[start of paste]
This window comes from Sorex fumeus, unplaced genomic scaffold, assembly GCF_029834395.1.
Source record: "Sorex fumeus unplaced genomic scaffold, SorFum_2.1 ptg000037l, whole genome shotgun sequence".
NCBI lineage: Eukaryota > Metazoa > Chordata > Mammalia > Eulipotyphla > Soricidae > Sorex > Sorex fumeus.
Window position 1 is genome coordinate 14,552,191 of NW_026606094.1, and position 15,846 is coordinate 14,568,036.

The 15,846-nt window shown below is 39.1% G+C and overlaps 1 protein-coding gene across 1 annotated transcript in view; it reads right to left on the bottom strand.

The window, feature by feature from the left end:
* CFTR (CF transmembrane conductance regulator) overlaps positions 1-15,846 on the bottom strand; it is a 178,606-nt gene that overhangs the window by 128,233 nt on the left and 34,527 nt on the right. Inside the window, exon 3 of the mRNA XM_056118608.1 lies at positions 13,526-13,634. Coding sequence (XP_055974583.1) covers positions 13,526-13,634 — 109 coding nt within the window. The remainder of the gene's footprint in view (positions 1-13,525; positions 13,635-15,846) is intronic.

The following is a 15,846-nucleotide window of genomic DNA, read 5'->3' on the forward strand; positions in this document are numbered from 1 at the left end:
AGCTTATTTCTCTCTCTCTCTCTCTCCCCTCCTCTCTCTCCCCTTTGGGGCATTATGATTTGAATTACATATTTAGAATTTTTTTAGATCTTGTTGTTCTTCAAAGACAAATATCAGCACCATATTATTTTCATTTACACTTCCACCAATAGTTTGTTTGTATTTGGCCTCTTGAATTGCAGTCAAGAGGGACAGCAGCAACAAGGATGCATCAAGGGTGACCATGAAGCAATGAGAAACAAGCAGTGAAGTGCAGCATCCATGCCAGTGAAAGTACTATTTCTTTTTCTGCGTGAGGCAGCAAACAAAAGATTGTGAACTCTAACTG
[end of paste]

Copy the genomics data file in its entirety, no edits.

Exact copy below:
This window comes from Sorex fumeus, unplaced genomic scaffold, assembly GCF_029834395.1.
Source record: "Sorex fumeus unplaced genomic scaffold, SorFum_2.1 ptg000037l, whole genome shotgun sequence".
NCBI lineage: Eukaryota > Metazoa > Chordata > Mammalia > Eulipotyphla > Soricidae > Sorex > Sorex fumeus.
Window position 1 is genome coordinate 14,552,191 of NW_026606094.1, and position 15,846 is coordinate 14,568,036.

The 15,846-nt window shown below is 39.1% G+C and overlaps 1 protein-coding gene across 1 annotated transcript in view; it reads right to left on the bottom strand.

The window, feature by feature from the left end:
* CFTR (CF transmembrane conductance regulator) overlaps positions 1-15,846 on the bottom strand; it is a 178,606-nt gene that overhangs the window by 128,233 nt on the left and 34,527 nt on the right. Inside the window, exon 3 of the mRNA XM_056118608.1 lies at positions 13,526-13,634. Coding sequence (XP_055974583.1) covers positions 13,526-13,634 — 109 coding nt within the window. The remainder of the gene's footprint in view (positions 1-13,525; positions 13,635-15,846) is intronic.

The following is a 15,846-nucleotide window of genomic DNA, read 5'->3' on the forward strand; positions in this document are numbered from 1 at the left end:
AGCTTATTTCTCTCTCTCTCTCTCTCCCCTCCTCTCTCTCCCCTTTGGGGCATTATGATTTGAATTACATATTTAGAATTTTTTTAGATCTTGTTGTTCTTCAAAGACAAATATCAGCACCATATTATTTTCATTTACACTTCCACCAATAGTTTGTTTGTATTTGGCCTCTTGAATTGCAGTCAAGAGGGACAGCAGCAACAAGGATGCATCAAGGGTGACCATGAAGCAATGAGAAACAAGCAGTGAAGTGCAGCATCCATGCCAGTGAAAGTACTATTTCTTTTTCTGCGTGAGGCAGCAAACAAAAGATTGTGAACTCTAACTG